Reporters on the Job

Baghdad or Bogotá? Staff writer Howard LaFranchi says that returning to Baghdad - and finding a number of sources he had spoken to last November had either left the country or were reluctant to speak because of the security situation - was a little reminiscent of reporting in Colombia in the late 1990s.

"In Baghdad I discovered some contacts had had enough of the killings and kidnappings of prominent people and had fled to safer climes, while others worried about my safety if I visited them - or their own if they were seen in the street with a foreigner. That brought me back to Bogotá, where I recalled sitting bewildered in a hotel room as I called a list of sources and found several of them had either fled the drug trade's assassins or had gone underground.

Back in Baghdad, one source told Howard that even in the time of Saddam Hussein he had been able to welcome CBS newscaster Dan Rather to his apartment. But now the area he lives in is too dangerous for a foreigner to visit.

In fact, his neighborhood is not far from Saddamiat al Kharkh, a residential zone Saddam built to house some of his friends and intelligence officers. He told Howard, "Every few days these very scary young men carrying all kinds of weapons invade the nearby streets and declare they are ruling the area, and they stay until the American soldiers come in. I don't want you to get caught in that."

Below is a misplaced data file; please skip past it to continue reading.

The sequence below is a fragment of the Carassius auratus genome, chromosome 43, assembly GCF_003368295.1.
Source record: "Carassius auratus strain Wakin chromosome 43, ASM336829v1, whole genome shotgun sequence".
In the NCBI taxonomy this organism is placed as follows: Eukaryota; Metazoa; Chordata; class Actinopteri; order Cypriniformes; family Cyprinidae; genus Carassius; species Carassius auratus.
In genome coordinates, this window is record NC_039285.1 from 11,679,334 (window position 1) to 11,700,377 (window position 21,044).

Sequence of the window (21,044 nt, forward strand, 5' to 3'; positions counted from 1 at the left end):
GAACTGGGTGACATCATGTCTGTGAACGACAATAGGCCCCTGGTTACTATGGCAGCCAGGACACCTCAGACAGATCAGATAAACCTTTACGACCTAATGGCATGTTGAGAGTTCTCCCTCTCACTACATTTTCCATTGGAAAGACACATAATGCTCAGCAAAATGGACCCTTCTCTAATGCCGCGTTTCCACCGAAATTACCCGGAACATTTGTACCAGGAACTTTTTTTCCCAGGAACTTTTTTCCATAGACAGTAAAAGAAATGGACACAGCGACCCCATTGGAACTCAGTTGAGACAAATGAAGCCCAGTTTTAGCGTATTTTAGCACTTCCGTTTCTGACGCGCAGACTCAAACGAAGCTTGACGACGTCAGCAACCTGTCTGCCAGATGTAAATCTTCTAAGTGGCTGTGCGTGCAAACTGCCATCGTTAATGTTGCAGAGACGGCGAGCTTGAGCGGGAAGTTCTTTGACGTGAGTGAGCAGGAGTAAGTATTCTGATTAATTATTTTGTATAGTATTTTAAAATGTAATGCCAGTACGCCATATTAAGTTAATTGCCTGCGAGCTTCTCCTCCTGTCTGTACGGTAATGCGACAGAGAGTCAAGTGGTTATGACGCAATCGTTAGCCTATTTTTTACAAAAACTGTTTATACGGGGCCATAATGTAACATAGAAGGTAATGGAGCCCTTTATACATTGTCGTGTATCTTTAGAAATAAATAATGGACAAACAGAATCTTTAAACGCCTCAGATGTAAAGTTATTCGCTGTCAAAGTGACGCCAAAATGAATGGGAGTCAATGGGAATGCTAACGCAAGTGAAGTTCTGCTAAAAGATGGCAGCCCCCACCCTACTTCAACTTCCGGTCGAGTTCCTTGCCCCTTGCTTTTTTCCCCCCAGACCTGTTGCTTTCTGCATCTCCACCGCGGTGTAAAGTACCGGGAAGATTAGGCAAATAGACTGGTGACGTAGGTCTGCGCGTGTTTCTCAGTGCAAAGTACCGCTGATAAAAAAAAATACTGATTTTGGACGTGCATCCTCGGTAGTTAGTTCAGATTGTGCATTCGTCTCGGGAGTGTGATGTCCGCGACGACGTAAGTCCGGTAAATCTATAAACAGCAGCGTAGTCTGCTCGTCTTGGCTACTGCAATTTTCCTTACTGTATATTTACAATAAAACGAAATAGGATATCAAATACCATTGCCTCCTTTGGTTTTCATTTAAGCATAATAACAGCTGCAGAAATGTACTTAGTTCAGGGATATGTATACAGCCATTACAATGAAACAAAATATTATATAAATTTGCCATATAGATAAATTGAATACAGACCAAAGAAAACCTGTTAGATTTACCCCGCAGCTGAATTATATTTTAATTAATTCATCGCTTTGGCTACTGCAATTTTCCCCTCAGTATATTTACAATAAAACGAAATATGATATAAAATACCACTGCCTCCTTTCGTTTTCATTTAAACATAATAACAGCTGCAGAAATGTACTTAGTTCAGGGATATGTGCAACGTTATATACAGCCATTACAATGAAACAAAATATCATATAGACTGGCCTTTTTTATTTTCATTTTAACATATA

"He knew what he was talking about," says Howard. Sunday morning the Sunni insurgents in his Haifa Street neighborhood attacked an American Bradley fighting vehicle in the area. That prompted the US to send in helicopters to fire on the attackers. At least 13 people were killed and 55 wounded - some of them when a US helicopter fired at crowds around the burning vehicle. An Arab television journalist was one of those killed. Children were seen dancing on the burning Bradley (see story).

David Clark Scott
World editor

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